Diana Clarke are ringing in their mourning for the deafening piano and the photographer is already fatigued from the conversation. “Blink once if yes, twice if no,” says Emma. She is laughing. Her laugh is too deep for her small body and the photographer wonders where it is coming from—whether she borrowed it from a larger person. “It is not edible,” he tells her, taking the bowl and tossing its contents into the trash. The gelatin at the bottom helps the pile slip out of the container easily, and there is a thud when its contents hit the plastic floor of the bin. The photographer returns to his preparation station, a small kitchen, takes a tiny pan about the size of his palm from a cupboard, and sets it on the stovetop. He opens his fridge and retrieves a pat of butter and slips it into the pan. He ignites the element and waits until the butter bubbles in anticipation, and then he pours a mixture of pancake batter he mixed earlier into the small pan. The batter fills the space, forms its perfect circle, and cooks quickly. He flips the batter with a fish slice and smiles at the tanned surface. When it is done, the photographer sets the pancake, golden and hot, on a polished plate and then places a circle of cardboard on top of it. He makes six more pancakes this way and stacks them atop the first, always with a slice of cardboard between. This helps the pile look full. The photographer smiles at his work. “Great trick!” says Emma. The photographer jumps, having forgotten that she is watching him, and she says, “Sorry, didn’t mean to startle you.” The photographer shakes his aerosol can of Scotchgard and revels in the ball bearing’s rattle. He wishes Emma would leave his studio. He sprays the stack of pancakes with a thin layer of the translucent fabric protector and then takes a container of motor oil and drizzles the liquid over the pile. “That smells awful!” says Emma. The photographer has noticed that the woman-girl speaks only in question marks and exclamation points, and he wonders how she can be so certain of the intent of her words that she can punctuate them so definitely. He takes another pat of butter, a perfect yellow square, and sets it on the top pancake. Then he peers through the lens of his camera, smiles, and Emma says, “Looks good!” as he clicks the shutter and he jumps at the exclamation and the image is undefined. The edges are blurry, hazy, colors run into one another like watercolor paint. The photographer frowns. He does not like to take the photos more than once. He turns to scowl at Emma before looking through the lens again. He clicks the shutter. The image is sharp and perfect. “Why did you use Scotchguard?” she taps him on the shoulder as she asks and the photographer is sure to be subtle as he wipes her touch from his polo shirt. “It keeps the syrup from sinking in.”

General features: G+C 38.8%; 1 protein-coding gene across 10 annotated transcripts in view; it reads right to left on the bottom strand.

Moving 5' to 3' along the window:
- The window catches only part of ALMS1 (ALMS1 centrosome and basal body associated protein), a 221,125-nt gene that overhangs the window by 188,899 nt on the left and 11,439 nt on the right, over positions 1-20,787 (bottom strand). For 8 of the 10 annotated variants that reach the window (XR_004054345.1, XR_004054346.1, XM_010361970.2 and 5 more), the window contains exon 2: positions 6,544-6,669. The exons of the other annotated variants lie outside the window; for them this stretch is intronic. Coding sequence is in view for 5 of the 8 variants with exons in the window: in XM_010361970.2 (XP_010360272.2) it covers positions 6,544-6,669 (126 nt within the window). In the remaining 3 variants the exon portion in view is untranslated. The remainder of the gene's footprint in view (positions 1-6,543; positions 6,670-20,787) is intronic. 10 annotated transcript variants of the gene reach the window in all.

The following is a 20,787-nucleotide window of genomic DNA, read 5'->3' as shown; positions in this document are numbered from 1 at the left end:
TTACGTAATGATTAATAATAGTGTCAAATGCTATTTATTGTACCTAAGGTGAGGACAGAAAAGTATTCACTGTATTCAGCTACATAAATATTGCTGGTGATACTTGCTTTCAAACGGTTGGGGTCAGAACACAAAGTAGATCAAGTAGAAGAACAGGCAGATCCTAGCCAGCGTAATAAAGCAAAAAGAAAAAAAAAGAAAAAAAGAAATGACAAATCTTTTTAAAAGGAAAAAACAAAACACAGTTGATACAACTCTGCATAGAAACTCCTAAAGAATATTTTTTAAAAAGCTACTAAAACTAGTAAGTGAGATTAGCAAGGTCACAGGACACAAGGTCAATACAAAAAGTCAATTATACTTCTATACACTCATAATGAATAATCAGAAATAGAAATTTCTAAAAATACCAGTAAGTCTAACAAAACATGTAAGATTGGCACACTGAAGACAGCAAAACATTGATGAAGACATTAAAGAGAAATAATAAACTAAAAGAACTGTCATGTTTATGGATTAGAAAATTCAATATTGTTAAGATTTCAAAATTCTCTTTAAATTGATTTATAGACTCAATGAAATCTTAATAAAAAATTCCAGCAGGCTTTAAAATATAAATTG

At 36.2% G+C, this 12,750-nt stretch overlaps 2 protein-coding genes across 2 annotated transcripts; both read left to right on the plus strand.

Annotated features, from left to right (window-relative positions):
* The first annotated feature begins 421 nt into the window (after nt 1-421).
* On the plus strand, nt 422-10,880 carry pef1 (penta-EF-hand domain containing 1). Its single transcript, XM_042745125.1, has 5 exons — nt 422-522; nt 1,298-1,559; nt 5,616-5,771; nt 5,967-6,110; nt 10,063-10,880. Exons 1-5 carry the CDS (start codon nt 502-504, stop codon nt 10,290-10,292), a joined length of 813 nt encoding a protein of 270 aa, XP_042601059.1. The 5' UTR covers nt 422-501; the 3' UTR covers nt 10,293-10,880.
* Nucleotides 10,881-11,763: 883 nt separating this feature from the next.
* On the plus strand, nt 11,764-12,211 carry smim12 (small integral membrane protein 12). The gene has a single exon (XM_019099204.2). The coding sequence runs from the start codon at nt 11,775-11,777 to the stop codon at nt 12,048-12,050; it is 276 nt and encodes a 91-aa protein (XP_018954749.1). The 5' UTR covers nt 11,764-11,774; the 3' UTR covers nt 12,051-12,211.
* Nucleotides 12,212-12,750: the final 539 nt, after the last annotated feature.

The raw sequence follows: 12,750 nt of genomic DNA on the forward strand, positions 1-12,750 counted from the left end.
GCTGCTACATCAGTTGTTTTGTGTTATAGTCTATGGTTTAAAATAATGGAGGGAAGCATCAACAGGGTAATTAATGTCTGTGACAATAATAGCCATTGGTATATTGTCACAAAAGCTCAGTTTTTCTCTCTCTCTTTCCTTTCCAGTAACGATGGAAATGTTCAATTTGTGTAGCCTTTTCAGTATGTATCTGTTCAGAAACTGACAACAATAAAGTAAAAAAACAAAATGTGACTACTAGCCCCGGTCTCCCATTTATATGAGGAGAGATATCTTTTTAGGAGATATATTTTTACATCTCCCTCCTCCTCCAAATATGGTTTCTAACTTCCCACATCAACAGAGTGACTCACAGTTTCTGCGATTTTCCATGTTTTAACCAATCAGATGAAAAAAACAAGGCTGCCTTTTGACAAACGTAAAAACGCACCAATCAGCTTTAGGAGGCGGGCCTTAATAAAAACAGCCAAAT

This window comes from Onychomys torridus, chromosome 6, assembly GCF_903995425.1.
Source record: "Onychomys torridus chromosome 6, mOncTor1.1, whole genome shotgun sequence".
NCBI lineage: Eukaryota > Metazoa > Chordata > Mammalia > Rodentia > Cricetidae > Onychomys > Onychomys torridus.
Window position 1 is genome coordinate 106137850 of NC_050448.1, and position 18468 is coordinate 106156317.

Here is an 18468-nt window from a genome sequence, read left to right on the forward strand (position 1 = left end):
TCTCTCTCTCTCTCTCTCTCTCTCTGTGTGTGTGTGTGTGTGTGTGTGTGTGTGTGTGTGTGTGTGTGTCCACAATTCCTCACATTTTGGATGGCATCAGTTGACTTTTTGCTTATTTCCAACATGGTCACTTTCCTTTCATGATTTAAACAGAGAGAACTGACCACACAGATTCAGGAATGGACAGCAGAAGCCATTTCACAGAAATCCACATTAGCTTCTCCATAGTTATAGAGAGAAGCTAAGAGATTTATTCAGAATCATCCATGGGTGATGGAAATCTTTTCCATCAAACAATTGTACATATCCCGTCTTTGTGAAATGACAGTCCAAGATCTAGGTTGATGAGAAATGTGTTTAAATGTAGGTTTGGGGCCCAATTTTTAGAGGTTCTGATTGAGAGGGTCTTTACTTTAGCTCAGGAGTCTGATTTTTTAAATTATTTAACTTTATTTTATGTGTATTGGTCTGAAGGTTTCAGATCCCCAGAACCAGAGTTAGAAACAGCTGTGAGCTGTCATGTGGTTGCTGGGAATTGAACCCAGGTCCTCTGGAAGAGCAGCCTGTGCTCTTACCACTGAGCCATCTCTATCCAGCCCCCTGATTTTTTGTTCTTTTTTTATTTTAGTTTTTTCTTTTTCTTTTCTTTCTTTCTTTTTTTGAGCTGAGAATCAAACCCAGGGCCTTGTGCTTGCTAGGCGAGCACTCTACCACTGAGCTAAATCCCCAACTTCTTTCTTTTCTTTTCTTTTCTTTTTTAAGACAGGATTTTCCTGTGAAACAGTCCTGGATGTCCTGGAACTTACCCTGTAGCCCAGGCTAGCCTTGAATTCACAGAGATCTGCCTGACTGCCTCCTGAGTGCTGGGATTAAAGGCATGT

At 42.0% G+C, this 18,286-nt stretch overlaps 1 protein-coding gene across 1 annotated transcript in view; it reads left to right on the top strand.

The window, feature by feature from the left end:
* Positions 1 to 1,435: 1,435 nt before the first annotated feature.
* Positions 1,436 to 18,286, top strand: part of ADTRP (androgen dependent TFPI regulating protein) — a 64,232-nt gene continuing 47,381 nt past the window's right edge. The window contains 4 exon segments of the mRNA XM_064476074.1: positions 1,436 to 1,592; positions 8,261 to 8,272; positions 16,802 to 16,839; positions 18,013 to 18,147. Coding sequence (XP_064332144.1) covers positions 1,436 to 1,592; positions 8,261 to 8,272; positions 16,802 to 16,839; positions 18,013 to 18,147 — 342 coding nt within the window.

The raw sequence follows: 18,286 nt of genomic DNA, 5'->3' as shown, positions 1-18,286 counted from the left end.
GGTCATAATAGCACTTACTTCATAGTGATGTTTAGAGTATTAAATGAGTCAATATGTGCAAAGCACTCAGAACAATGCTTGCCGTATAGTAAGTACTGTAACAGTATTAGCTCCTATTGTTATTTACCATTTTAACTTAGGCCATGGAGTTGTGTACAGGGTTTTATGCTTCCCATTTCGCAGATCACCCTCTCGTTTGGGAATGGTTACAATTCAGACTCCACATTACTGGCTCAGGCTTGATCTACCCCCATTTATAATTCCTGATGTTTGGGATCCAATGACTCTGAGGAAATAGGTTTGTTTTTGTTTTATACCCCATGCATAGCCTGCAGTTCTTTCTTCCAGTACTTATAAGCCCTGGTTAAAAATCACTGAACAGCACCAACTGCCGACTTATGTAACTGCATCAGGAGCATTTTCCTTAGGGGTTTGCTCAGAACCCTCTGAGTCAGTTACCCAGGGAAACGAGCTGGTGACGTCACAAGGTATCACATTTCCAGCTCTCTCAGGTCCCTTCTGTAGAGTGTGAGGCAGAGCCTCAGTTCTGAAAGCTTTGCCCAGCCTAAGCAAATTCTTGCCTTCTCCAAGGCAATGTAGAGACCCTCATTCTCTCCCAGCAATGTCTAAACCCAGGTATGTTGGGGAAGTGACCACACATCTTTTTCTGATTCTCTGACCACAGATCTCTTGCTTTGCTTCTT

Crab Orchard Review
A special issue on one of our favorite topics: FOOD!